March 26, 2013 report

# Researchers develop quantum computer algorithm for counting prime numbers

(Phys.org) —Two math and physics researchers from the University's of Barcelona and Madrid respectively have developed an algorithm to count prime numbers using a quantum computer. José Latorre and Germán Sierra describe in their paper they've uploaded to the preprint server *arXiv*, their formula that uses spin states of quantum bits (qubits) to calculate the number of prime numbers below a given value.

Prime numbers are natural numbers that can only be divided evenly by themselves or 1—mathematcians have been wrestling since the time of Euclid to come up with a way to identify them, all to no avail. The only way to find one currently is to pick a number and see if it can be divided evenly. Because of that, few prime numbers were found until the advent of computers. Now, big computers can be run for months at a time to determine the next prime number past the one that is known.

In 1859, mathematician Bernhard Riemann came up with a formula that can be used to ascertain, given a single number, how many prime numbers fall below it. The problem here however, is no one has been able to prove whether it is correct or not. Because it can't be proved true, researchers have been trying to prove it false by giving it numbers where all the primes below it have been identified. Thus far, such attempts have reached a number as high as 10^{24}. Running the algorithm on a regular computer takes enormous amounts of time—trying X=10^{25}, for example would likely take about nine months. In this new effort, the research duo from Spain has come up with an algorithm for doing the job on a quantum computer that takes advantage of the spin states of qubits.

The algorithm can't be run just yet however, because a quantum computer running it would have to be able to manipulate 80 qubits at a time, which is far bigger than anything that has been built thus far. Because quantum computers are still in their infancy, their designs are still taking shape, and because of that it's impossible to say for sure just how much faster such a computer could calculate Riemann's formula, but most would likely agree that the difference would be significant.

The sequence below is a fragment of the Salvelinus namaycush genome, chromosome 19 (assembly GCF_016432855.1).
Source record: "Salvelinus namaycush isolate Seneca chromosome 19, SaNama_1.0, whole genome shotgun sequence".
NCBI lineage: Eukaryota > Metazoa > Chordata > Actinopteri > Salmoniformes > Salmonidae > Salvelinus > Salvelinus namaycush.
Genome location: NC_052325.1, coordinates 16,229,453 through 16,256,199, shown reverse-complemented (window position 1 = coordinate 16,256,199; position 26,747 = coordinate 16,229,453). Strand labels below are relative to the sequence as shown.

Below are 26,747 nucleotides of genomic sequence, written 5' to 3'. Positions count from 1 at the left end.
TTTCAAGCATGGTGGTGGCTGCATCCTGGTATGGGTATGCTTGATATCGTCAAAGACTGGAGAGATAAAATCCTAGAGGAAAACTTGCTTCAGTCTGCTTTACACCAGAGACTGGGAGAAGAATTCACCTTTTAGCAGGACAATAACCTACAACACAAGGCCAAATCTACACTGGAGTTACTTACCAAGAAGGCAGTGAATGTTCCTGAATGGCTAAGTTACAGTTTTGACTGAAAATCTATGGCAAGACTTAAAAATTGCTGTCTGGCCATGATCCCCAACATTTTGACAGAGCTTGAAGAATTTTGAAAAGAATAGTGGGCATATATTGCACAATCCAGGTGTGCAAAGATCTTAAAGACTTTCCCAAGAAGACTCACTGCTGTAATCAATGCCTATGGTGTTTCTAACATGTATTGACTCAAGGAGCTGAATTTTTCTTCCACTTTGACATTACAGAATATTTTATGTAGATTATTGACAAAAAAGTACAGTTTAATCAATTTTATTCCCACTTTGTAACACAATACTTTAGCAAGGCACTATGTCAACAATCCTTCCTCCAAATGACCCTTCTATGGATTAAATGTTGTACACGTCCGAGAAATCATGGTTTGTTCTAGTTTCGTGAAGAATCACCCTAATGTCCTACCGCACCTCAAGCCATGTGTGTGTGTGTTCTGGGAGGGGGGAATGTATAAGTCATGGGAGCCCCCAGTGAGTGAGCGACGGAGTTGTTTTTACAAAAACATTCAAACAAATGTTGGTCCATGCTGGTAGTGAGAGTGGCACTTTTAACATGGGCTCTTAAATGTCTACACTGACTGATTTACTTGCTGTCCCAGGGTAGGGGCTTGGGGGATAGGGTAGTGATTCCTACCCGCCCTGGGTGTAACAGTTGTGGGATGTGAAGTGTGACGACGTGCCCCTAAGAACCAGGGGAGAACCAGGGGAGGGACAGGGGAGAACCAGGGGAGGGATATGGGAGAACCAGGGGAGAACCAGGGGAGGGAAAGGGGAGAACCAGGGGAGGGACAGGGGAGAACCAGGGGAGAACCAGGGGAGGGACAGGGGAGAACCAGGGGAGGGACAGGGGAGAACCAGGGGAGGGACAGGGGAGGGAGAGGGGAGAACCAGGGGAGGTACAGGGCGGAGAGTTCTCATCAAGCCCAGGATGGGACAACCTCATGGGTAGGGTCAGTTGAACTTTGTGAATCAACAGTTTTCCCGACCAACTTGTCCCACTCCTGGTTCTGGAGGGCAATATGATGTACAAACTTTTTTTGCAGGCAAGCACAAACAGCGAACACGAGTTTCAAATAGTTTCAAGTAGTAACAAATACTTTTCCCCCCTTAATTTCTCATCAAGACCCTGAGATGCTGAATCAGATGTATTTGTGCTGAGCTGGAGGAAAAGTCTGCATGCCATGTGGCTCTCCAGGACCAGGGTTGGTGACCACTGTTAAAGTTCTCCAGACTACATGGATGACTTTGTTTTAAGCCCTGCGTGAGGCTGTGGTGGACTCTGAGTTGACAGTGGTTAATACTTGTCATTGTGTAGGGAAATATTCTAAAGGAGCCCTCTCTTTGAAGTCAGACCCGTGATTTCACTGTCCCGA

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**More information:**Quantum Computation of Prime Number Functions, arXiv:1302.6245 [quant-ph] arxiv.org/abs/1302.6245

**Abstract**

We propose a quantum circuit that creates a pure state corresponding to the quantum superposition of all prime numbers less than 2^n, where n is the number of qubits of the register. This Prime state can be built using Grover's algorithm, whose oracle is a quantum implementation of the classical Miller-Rabin primality test. The Prime state is highly entangled, and its entanglement measures encode number theoretical functions such as the distribution of twin primes or the Chebyshev bias. This algorithm can be further combined with the quantum Fourier transform to yield an estimate of the prime counting function, more efficiently than any classical algorithm and with an error below the bound that allows for the verification of the Riemann hypothesis. Arithmetic properties of prime numbers are then, in principle, amenable to experimental verifications on quantum systems.

via Newscientist

© 2013 Phys.org

**Citation**: Researchers develop quantum computer algorithm for counting prime numbers (2013, March 26) retrieved 22 October 2019 from https://phys.org/news/2013-03-quantum-algorithm-prime.html

Riemann hypothesis says below a number X we can calculate how many prime numbers are there where it's possible for every X.

Quantum computer is faster than classical computer because their bits occupy multiple numbers at a same time(i.e not 0 or 1).

Using Latorre algorithm,smashing the record of q-bit Quantum computer would require a 80 q-bit computer,bigger than any that exist today but smaller than 1000 bit required for the famous quantum algorithm,shor's to beat the record of factorisation.